|Transit type||Bicycle sharing system|
|Number of stations||340|
|Number of vehicles||3000|
Vélo'v is a bicycle sharing system run by the city of Lyon, France, in conjunction with the advertising company JCDecaux. The relationship with JCDecaux allows the city to provide the service on a cost neutral basis for the city, and at very low cost to users, in return for providing exclusive advertising access on bus shelters and the like. The primary aim is to reduce vehicle traffic within the city. The scheme also aims to reduce pollution, create a convivial atmosphere within the city, and encourage the health benefits of increased activity. Its name is a portmanteau of French vélo (bike) and English love. The first bicycle sharing system to open in France, after the pioneering 1974 scheme in La Rochelle, its thundering success stimulated similar systems in major French and European cities, including Paris' Velib' in 2007. It is still nowaday the bike share scheme with the second highest market penetration (1 bike per 121 residents) in the world, after the Velib'.
The system began on the 19th of May 2005 and now provides over 3000 bicycles available from over 350 stations situated around the cities of Lyon and Villeurbanne. The aim is to have stations within 300m of every point in the city. The bicycles can be returned to any other station. Access is via a subscription system in which a card is purchased online or at a station giving the user an account and a PIN with which they access bicycles through a terminal situated at the bicycle stations.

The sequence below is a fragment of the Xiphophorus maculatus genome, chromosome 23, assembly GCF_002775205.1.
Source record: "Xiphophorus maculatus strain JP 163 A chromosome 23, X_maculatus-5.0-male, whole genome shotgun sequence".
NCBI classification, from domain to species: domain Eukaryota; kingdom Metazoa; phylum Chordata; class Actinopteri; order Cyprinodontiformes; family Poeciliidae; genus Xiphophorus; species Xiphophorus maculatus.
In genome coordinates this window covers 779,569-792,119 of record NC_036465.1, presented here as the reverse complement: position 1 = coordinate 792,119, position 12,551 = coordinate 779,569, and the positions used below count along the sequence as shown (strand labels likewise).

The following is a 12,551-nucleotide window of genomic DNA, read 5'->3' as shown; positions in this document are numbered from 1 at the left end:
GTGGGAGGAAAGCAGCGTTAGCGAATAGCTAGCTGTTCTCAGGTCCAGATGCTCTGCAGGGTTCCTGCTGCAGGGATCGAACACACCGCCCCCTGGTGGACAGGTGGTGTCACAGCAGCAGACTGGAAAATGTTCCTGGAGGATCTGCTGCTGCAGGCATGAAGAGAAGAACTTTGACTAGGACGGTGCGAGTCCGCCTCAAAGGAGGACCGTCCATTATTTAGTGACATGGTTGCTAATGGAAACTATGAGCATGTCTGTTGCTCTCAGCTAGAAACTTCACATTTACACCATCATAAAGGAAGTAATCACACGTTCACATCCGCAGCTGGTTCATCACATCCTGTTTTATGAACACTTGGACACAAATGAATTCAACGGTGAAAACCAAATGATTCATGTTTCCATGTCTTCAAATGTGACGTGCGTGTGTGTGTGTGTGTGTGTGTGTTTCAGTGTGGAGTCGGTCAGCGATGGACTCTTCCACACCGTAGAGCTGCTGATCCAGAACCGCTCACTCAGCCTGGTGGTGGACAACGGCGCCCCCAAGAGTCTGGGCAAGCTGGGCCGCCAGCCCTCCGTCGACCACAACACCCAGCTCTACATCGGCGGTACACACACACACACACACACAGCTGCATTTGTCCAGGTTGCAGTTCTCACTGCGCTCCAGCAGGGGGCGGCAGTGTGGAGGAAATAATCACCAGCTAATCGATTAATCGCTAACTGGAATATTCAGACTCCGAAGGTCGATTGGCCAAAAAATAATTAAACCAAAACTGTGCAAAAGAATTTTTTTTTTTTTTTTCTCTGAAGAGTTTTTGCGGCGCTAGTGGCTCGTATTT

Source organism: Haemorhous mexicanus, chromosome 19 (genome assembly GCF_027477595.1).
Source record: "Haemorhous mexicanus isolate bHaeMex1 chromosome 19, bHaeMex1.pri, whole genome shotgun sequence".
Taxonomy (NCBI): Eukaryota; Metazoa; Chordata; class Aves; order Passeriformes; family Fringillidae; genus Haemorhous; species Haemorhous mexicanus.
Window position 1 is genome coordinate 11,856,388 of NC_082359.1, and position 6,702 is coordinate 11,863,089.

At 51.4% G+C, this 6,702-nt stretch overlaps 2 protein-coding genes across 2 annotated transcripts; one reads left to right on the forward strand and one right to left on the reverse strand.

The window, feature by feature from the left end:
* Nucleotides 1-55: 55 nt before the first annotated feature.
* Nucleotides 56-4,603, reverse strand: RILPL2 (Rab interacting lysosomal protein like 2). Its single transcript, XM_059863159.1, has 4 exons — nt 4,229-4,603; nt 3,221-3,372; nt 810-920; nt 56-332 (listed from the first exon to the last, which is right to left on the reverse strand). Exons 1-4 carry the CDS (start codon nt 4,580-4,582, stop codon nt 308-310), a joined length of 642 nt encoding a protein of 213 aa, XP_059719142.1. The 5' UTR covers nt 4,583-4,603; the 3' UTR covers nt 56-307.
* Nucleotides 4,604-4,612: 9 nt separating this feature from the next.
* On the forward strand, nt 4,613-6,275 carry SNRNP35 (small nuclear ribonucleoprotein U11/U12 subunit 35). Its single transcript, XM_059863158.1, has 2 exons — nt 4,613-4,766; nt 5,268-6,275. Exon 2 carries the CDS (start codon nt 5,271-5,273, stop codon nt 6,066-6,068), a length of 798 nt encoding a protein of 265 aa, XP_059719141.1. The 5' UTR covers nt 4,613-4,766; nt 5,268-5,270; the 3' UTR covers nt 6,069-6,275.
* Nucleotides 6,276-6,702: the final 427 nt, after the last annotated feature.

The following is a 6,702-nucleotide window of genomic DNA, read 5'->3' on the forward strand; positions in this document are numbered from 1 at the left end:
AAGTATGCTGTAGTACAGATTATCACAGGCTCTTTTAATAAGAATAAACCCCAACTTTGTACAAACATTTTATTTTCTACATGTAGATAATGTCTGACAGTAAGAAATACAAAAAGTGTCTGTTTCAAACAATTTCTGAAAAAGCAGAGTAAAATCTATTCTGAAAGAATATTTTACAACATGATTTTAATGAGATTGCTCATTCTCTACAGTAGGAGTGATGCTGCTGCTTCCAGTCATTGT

Rentals can last from less than 30 minutes up to 24 hours and are available to anyone 14 years and over holding a Carte Vélo'v (subscription card for the service).
The June 2006 edition of the Vélo'v newsletter reported that over 22,000 rentals per day were made by the over 52,000 subscribers to the service, an increase of 44% in a year, and representing 6,400,000 km traveled for the year.
In 2010, Velo'v data was analysed by a cross-disciplinary team, who found some interesting patterns, such as higher average speeds on Wednesdays, speeds that outpaced cars during peak hour, and an average trip length of 14.7 minutes.
Vélo'v bicycles, along with a lock and basket, contain electronic components which allow the bicycle to be identified by the stations, allow tracking of kilometers traveled, tracking of the condition of the bicycles, (lights, brakes, dynamo), and collection of detailed statistics about the usage of the bicycles.
For the 2006 edition of the Festival of Lights, Lyon had been partly modelized in order to create a video game named Velo'v racing in Lyon, created by B2B Games. Pedestrians could play for free from December 7 to December 10 and the game was broadcast on screens on place de la République.
|Wikimedia Commons has media related to Vélo'v.|